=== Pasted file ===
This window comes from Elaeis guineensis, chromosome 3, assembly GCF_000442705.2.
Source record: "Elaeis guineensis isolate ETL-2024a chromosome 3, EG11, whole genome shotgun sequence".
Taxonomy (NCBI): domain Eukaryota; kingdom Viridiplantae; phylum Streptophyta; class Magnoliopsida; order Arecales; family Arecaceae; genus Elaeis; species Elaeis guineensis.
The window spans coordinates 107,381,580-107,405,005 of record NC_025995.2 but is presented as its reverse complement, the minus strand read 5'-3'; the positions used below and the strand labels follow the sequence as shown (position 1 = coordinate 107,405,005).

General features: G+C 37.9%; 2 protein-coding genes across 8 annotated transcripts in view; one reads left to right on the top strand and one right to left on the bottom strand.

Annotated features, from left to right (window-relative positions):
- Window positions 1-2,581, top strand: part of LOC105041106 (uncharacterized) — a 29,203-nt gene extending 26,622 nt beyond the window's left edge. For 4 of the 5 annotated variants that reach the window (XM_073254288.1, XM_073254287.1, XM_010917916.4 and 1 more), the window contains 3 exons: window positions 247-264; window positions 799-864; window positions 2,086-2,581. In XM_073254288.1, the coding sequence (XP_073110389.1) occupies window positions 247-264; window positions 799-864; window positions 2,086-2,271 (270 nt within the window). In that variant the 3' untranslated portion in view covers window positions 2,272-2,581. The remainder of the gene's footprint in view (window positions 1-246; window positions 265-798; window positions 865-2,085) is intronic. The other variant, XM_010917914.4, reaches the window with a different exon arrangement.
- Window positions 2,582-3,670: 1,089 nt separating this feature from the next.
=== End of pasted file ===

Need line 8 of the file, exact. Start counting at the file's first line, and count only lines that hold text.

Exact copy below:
- Window positions 2,582-3,670: 1,089 nt separating this feature from the next.